Sunday 29 October 2023

1987 Travel Journal: Tulum

    That next bus trip was even more boring than the last.  The country is flat, with a solid “wall” of 20 foot high brush creating a hedge-like obstacle on both sides of the highway.  I was distracted by the boredom of the ride by rain showers that then began to pour.  That filled me with indecision as to what I was going to do.  I had planed to stay 2 nights in Tulum, so I could visit both the  famous Mayan Ruins on the seashore and also go to Xel Ha (shell hah) which is described as a beautiful white sand beach.

    Fortunately, he rain was beginning to let up as I got off of the bus in Tulum.  I found myself a hotel room, and it looks like I am back to slumming again.  The old proprietor showed me the room and took me over to point out the two live wires that protruded through the wall.  He then demonstrated how I could turn on the ceiling fan by touch the ends of the two bare wires.

    Another rather quaint feature of the room is the toilet.  The toilet tank has no lid and to flush it you simply pull the piece of scrap metal that is suspended cross the front and back edges of the tank.  I remembered Fred telling me that you can measure civilizations by their plumbing.   The toilet obviously needs repair, but it seems to function.

    After a rest in my unique hotel room, I went down to the restaurant for supper.  The restaurant looks like a real dive from the outside, but the meal I got was quite tasty and attractive.  I had shrimp which was served with garlic and a spicy chili sauce.  The plate was garnished with a twisted slice of orange, a radish cut like a flower, and a lime quarter.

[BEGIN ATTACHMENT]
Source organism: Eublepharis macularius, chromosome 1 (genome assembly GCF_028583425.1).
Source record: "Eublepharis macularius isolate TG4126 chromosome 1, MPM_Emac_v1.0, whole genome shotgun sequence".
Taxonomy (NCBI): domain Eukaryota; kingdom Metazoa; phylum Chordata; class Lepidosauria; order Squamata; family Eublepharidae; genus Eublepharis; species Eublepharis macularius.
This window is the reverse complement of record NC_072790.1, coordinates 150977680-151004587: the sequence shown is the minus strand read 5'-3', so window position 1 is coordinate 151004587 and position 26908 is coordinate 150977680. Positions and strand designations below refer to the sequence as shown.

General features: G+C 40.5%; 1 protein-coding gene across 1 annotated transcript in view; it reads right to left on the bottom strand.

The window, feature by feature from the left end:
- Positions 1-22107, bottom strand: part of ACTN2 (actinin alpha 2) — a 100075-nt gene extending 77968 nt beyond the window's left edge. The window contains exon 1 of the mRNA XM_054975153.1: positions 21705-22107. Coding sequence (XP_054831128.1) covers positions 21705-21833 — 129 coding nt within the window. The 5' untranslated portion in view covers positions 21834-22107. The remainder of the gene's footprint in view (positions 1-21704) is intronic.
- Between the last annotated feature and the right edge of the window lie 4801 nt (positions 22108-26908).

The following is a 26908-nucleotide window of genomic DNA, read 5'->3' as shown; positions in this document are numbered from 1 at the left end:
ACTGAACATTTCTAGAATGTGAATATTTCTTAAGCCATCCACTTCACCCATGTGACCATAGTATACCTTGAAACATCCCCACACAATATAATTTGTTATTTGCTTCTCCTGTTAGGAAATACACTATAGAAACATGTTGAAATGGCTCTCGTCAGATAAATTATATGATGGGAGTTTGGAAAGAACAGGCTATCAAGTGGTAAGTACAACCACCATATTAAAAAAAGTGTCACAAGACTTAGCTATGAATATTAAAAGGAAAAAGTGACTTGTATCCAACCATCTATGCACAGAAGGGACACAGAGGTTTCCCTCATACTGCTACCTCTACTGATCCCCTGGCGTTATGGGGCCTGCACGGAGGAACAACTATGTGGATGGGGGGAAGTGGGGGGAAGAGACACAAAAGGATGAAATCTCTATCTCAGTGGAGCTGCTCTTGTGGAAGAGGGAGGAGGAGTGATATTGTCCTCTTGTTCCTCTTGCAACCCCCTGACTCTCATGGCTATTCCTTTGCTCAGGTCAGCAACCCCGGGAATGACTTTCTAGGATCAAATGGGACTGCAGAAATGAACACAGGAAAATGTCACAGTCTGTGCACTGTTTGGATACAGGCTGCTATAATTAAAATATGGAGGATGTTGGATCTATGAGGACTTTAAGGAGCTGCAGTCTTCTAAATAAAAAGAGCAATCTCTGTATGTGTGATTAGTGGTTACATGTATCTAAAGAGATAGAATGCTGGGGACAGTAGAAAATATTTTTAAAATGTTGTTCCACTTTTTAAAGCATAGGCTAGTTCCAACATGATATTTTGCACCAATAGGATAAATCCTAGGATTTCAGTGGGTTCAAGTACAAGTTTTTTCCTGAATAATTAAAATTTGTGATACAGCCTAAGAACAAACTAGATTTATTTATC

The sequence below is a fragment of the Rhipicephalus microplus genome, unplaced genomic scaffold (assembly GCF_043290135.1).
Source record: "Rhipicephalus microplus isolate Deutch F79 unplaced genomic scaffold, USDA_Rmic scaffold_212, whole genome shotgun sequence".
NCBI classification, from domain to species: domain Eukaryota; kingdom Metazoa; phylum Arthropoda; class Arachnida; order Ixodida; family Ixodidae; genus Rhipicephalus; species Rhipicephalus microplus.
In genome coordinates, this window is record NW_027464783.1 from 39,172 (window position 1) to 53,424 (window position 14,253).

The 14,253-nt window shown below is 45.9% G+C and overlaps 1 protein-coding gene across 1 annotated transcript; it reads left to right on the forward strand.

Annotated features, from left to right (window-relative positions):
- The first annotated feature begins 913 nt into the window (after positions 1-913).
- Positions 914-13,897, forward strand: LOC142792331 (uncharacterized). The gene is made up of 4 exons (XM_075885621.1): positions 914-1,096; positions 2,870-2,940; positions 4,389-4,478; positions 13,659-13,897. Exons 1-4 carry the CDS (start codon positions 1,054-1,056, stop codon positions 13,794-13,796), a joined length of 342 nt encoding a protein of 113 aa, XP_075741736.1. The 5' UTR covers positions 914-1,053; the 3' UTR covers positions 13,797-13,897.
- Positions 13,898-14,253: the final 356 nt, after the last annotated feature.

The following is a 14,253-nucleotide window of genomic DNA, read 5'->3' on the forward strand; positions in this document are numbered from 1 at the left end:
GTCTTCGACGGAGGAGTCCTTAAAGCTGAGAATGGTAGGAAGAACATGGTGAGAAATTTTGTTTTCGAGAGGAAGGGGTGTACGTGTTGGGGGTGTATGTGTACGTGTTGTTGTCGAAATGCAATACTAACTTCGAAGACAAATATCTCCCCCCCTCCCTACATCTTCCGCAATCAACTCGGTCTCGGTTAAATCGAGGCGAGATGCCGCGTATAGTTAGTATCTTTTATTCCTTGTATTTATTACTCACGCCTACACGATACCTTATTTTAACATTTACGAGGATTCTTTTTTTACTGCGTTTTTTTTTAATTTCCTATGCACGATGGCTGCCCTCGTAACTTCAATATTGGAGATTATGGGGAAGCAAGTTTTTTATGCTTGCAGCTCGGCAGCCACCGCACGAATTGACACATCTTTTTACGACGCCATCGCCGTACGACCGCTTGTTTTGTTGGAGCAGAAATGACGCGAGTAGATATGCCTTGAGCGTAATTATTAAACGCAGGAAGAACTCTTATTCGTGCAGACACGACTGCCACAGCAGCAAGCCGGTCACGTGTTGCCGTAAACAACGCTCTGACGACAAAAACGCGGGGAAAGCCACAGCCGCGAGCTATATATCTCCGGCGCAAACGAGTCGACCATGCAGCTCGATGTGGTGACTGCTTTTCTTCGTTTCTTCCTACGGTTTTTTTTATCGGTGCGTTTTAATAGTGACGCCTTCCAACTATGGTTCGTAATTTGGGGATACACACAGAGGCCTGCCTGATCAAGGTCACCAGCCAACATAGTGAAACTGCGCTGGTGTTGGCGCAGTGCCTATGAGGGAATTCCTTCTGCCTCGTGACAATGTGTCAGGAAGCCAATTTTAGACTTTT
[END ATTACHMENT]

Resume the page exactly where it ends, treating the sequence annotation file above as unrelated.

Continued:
The meal cost me $3.70 (US) and the room was $7.00.  It was a First Class Bus with comfortable seats and air conditioning that brought me to Tulum.  I cost me $6.50 I think.

    I was awakened the next day at 5:00 AM, not by a dog or a bus, but by a dog wining and trying to get out of wherever it was.  After being awakened, I tried during a seemingly endless time trying to go back to sleep, but finally gave up and got out of bed at 7:20.  I wasn’t too sure about what kind of weather to expect today, but the rain seemed to have stopped overnight.  

    I have a cold.  I am very congested and have a low voice.  My guide book says that the Tulum ruins don’t open up until 8:00, so I tried to do all of my morning ablutions and dressing slowly to kill time, so I wouldn’t have to wait at the gate of the site.  It is just half a mile down the road.

    The sky was overcast, but didn’t look threatening.  As I started my walk down the road to the Tulum Ruins, I said “Buenos Dias” to the road crew who were out trimming the weeds along the side of the road with machetes.  As I got to the entrance of the site, the shop keepers were just beginning to remove the grates, gates, and rolling up the grills from the front of their stores. 

    After a five minute wait by the gate and a $1.30 entrance fee, I and five other tourists entered the walled area of Tulum.  I was surprised to see the Mayan limestone structures and foundations on a neatly trimmed lawn, adorned with flowers.  As I worked my way toward the Main Temple, I saw the ocean, and I couldn’t help but say, “Wow, this is beautiful.”

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